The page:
“There is always a moment of stunned silence” when he meets the children and parents for the first time, admits Sylvain Hélaine.
“But when I introduce myself and they see that I am a teacher like everyone else, it’s cool,” he told AFP.
No part of the 35-year-old’s body was left untouched by a tattoo artist’s needle.
“Mr Snake”, as some students call him, had to travel to Switzerland to have his eyes peeled – which is illegal in France.
“It was torture. They hold your eyes open and you feel the needle piercing “the white of your eye,” he says.
“And you never know what’s going to happen, which is why I tell people, ‘Don’t do it!’
“But for me, I felt incomplete without it,” said Helaine, who has spent 57,000 euros ($ 66,000) on her body art over the past eight years.
Getting your tongue tattooed wasn’t the most comfortable experience either.
“It was so painful, he tripled in size. I was drooling and couldn’t speak afterwards. I couldn’t drink for 20 hours and it took me two days to be able to eat. ”
Known as the Freaky Hoody on social media, where he has nearly 60,000 followers, Helaine insists he doesn’t regret any of his tattoos, from the colorful flowers on his shaved head to the demon head on his back. .
“I’m probably going to end up completely black at 80,” he added.
Beyond his school in the Paris suburbs, Freaky Hoody is something of a star in the tattoo scene.
Rather than closing the doors on his face, his tattoos opened them for him.
“Modeling agencies hired me for movies and TV series. I met (‘The Matrix’ director) Lana Wachowski as well as Mathieu Kassovitz, “the star of” The Bureau “and director of the classic French film,” La Haine “.
Helaine “came out” as a body art icon in school three years ago while still living with his mother, the only way, he said, to finance his tattoos “with her salary. ‘a teacher “.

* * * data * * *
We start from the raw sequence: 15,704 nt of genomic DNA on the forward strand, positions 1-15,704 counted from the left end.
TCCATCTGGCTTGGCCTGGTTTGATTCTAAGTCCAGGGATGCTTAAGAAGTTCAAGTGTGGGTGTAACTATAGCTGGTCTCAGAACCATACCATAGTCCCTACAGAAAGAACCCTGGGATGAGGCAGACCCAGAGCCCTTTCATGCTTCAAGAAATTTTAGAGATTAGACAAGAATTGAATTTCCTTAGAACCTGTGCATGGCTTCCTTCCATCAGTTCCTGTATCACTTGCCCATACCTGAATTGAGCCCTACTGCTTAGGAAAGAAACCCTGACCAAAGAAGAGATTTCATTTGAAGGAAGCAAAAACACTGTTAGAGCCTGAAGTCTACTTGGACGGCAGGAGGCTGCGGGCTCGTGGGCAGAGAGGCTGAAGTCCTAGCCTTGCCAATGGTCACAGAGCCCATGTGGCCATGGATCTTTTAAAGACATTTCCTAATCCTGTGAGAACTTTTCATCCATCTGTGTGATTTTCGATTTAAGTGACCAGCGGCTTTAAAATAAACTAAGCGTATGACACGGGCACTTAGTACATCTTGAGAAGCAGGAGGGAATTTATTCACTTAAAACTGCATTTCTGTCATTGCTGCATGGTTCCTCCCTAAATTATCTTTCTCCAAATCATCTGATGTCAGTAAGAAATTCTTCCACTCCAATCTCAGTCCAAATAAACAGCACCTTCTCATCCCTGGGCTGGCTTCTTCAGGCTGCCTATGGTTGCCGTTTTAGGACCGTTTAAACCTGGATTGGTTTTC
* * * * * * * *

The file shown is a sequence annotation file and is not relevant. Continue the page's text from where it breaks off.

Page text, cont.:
His appearance, he argued, was a good lesson for his students to accept and respect others.
“Children who see me learn to tolerate others. When they are adults they are less likely to be racist or homophobic and they will not look at people with disabilities as if they came from a circus.
And his students seem to agree.
“He should not be judged for his appearance,” said Gayane, 9.
“It’s just his eyes that are scary, but he’s very sweet. ”
Loic, one of his former students, said it was “worrying that people are getting stuck on physical appearance. It is especially the parents who react because today the young people are more educated with the respect of all appearances ”.
Helaine said the only problem he encountered was with “parents of children who weren’t in my class.”
Some sent a letter to the authorities with photos of him they found on the Internet, and he was “sidelined” for seven weeks before being given the green light to return to class.
“I have nothing against tattoos but I think a teacher should be neutral when everyone is talking about what girls are wearing,” said father, Farid, 45, referring to the controversy at French school about some girls sent home for wearing “” dresses.
“What he does in his private life is none of our business,” insisted Lydie Songo, the mother of another child.
“My kids call him ‘Mr Snake’, but I’ll tell them about it. They have to accept it as it is.
“Still, it must be boring for him to have all this attention.” “